“I inherited a government that by the second pay period, March 2010, was not going to be able to meet payroll,” Christie said at the New Hampshire dinner. “Imagine that.”

At the time, New Jersey “was facing a very, very severe fiscal problem,” said Joseph Seneca, an economics professor at Rutgers University and former chairman of the New Jersey Council of Economic Advisers. Before the recession, the state had been raising taxes to pay for its spending — and when the recession hit, its income tax revenues fell by 15 percent, Seneca said.

Christie, who had to fill a $2.2 billion midyear shortfall as he took office, “cut school aid, municipal aid, county aid, property tax rebates, and wouldn’t raise tax rates,” Seneca said. “It was a difficult thing to do.”

Adding to the challenges was the state’s chronic neglect of the pension system, resulting in a looming unfunded liability.

Christie worked with Democratic lawmakers to gain concessions from public workers while agreeing to ramp up the state’s payments into the system.

But those plans took a turn after income tax collections missed their mark last spring. Christie lowered revenue estimates for fiscal years 2014 and 2015 by $2.75 billion, also scaling back contributions to the state pension funds for the two years.

New Jersey’s budgeted revenue assumptions — projections put forward by Christie and approved by the Democratic-led Legislature — “have been very optimistic, considering how slow the economic recovery has been,” said Baye Larsen, vice president and senior analyst for Moody’s.

Democrats blame Christie for failing to grow the state’s economy. Last year, New Jersey ranked 48th in job growth, according to data from the U.S. Bureau of Labor Statistics.

“What he’s been successful at getting away with for years is…’Look over here, don’t pay attention to what’s going on,'” said Senate President Stephen Sweeney, D-Gloucester. “The problem is the economy.”

Christie says Democrats have limited his ability to effect change by blocking tax cuts.

“I don’t know exactly whose economic plan has been implemented or not,” Christie said at a New Jersey Chamber of Commerce event in Washington in February. “But what I can tell you is, I’m going to continue to take responsibility for fighting the fight to make this state more affordable.”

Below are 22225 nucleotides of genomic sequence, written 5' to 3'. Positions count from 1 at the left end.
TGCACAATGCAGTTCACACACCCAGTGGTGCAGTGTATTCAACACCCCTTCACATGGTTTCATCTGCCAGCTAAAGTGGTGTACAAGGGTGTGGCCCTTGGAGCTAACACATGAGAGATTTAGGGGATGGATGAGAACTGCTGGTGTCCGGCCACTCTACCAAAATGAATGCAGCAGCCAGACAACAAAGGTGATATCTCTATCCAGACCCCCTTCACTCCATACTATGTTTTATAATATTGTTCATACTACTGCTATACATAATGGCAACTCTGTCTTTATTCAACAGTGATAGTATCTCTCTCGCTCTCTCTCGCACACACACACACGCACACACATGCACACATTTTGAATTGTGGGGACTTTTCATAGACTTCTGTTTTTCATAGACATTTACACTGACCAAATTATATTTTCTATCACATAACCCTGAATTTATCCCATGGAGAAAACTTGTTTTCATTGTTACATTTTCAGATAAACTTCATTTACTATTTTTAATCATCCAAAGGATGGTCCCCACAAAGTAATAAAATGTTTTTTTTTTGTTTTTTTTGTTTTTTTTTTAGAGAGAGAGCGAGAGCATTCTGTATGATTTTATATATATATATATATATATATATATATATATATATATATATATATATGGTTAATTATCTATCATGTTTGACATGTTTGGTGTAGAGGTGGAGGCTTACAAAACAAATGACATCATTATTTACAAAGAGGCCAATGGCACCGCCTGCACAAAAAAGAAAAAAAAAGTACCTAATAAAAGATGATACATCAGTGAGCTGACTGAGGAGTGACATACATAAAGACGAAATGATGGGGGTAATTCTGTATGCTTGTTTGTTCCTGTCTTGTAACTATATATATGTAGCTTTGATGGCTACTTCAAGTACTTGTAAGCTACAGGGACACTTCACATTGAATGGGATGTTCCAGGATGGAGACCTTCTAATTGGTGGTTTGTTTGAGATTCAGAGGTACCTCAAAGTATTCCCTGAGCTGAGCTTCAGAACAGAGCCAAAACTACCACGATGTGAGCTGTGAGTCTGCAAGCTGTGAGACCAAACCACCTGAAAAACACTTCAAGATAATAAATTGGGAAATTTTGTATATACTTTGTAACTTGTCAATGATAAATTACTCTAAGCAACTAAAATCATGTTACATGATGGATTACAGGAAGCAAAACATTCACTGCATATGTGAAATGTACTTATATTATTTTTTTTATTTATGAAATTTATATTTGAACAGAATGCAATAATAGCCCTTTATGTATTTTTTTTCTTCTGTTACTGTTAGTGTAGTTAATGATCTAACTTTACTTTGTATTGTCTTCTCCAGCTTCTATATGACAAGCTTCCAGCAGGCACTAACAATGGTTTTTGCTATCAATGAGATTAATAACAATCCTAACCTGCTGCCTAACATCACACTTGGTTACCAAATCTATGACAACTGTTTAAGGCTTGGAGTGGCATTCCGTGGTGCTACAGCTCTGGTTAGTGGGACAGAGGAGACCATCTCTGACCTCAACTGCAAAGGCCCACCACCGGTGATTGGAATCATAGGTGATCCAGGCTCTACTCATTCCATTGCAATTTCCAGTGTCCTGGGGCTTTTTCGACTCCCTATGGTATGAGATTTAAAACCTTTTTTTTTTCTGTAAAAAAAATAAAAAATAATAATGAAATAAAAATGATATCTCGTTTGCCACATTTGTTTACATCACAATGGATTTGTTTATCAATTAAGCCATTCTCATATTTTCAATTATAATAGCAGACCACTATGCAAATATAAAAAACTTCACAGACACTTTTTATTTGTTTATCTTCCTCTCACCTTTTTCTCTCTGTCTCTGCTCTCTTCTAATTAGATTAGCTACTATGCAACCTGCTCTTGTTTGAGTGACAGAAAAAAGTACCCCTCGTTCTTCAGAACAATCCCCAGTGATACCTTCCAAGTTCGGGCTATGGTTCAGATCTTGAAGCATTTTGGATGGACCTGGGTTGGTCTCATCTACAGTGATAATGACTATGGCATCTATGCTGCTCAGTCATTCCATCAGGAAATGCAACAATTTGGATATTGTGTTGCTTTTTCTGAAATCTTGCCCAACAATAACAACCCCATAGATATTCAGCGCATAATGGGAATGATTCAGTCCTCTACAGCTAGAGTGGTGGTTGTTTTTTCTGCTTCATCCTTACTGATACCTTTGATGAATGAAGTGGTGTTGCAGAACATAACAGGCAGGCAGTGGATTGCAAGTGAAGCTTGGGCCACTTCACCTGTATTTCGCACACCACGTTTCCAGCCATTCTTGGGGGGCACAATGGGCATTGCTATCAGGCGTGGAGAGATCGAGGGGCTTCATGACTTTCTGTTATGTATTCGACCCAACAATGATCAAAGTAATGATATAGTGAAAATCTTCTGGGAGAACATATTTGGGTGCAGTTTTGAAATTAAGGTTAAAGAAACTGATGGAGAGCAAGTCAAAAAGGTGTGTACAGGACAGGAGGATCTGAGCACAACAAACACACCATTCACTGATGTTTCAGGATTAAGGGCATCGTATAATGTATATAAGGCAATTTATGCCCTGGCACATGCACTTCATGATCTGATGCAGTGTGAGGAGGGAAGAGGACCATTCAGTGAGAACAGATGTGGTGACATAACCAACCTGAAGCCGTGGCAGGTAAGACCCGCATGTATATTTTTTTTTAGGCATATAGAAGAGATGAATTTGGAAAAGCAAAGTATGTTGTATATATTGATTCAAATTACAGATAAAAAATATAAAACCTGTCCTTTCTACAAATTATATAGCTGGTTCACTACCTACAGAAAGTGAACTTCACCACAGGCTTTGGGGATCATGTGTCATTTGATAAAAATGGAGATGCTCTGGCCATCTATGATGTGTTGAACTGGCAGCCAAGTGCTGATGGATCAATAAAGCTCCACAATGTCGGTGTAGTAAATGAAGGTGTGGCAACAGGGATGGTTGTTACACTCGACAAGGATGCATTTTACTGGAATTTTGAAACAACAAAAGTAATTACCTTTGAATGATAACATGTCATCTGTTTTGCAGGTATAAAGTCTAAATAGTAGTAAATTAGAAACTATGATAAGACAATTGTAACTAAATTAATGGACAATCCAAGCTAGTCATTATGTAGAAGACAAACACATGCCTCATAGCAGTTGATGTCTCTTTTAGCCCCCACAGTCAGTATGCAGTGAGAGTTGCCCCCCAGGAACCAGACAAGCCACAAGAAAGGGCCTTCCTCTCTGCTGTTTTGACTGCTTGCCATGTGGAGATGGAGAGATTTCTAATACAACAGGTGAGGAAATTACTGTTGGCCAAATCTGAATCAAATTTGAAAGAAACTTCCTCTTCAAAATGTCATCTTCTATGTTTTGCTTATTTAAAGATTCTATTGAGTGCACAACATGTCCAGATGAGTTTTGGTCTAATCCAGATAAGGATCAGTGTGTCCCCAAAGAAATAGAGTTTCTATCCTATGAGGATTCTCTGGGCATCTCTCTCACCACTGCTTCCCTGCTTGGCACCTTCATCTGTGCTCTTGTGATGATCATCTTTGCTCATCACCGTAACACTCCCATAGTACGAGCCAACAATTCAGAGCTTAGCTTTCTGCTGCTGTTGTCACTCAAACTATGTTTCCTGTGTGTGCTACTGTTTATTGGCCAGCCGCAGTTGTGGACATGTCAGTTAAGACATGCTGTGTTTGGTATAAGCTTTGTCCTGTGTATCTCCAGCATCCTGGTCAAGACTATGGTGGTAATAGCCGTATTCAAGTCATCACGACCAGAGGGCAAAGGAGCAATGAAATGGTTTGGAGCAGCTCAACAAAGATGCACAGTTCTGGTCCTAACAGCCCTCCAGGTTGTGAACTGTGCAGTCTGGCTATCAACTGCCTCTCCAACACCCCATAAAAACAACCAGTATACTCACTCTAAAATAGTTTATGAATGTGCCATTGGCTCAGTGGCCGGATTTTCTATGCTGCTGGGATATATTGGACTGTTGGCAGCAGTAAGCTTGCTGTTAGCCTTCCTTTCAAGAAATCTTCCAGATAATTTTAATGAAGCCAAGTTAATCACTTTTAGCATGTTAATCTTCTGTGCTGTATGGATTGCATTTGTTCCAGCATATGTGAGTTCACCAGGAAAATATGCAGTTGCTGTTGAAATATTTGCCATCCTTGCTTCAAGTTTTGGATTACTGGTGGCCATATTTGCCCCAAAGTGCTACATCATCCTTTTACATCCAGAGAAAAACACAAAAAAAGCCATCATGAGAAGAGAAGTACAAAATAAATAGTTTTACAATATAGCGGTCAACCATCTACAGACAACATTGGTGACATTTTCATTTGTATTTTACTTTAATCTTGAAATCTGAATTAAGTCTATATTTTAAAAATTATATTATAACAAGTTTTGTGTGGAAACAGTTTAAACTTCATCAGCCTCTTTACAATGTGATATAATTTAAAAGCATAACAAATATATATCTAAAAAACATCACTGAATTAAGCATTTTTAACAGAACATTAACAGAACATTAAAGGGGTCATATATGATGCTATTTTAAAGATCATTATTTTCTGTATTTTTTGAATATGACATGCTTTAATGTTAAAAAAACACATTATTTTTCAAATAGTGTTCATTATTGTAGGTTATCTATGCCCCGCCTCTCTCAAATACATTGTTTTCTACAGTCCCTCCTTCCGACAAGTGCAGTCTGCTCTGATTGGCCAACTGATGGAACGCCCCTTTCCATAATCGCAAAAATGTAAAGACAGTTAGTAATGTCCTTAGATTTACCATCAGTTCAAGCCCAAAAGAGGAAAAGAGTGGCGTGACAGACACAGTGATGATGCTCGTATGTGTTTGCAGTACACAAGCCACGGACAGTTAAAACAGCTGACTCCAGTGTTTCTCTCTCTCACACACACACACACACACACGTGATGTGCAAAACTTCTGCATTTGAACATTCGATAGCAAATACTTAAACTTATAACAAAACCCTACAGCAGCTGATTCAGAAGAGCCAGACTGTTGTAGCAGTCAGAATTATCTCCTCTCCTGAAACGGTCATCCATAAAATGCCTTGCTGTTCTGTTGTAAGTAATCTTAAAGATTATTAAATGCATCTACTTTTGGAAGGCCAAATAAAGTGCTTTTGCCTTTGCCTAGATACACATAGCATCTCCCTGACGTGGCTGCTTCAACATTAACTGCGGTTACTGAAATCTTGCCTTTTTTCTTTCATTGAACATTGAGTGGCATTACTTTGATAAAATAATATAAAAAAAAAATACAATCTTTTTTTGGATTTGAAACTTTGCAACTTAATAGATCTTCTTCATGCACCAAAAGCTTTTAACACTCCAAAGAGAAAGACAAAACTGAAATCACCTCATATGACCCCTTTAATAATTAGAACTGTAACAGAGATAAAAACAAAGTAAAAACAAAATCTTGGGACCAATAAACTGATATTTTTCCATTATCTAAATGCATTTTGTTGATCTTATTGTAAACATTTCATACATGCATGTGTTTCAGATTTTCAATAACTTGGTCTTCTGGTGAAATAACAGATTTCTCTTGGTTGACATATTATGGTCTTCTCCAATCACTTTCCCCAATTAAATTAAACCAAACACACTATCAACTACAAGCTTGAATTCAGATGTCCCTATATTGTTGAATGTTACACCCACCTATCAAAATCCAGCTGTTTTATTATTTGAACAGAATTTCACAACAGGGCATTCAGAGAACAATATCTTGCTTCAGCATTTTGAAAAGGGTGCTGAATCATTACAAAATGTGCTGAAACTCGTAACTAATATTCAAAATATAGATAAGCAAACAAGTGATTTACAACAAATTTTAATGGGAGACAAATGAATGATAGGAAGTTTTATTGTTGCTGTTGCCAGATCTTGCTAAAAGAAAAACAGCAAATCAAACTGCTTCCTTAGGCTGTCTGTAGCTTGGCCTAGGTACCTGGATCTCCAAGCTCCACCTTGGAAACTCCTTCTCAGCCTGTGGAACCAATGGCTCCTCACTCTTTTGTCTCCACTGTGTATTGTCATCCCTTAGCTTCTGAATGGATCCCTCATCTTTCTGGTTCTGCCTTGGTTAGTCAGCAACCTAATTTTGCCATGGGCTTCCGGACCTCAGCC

Christie and lawmakers did agree on a five-year business tax-cut plan and an expansion of the state’s economic incentive program.

Critics say the measures are corporate giveaways that haven’t worked, while proponents argue they have made the state more business-friendly.

“We can’t expect we’re going to see the results of a program like that immediately,” said Michele Siekerka, president of the New Jersey Business and Industry Association.

The governor also claims success reining in property taxes, thanks to a 2010 law that has capped annual property tax growth at two percent. At the same time, he has delayed property tax rebates — including this year for more than 820,000 homeowners who expected to collect an average $469 benefit. Benefit amounts also have been cut.

Overall, the state’s budgets have grown. Christie’s proposed budget for the fiscal year beginning July first is $33.8 billion; his first budget proposal, in 2010, was $29.3 billion.

Larsen, the Moody’s analyst, said that based on the state’s growth last year, the 3.8 percent revenue growth anticipated by the administration “will be a high target for them to reach.”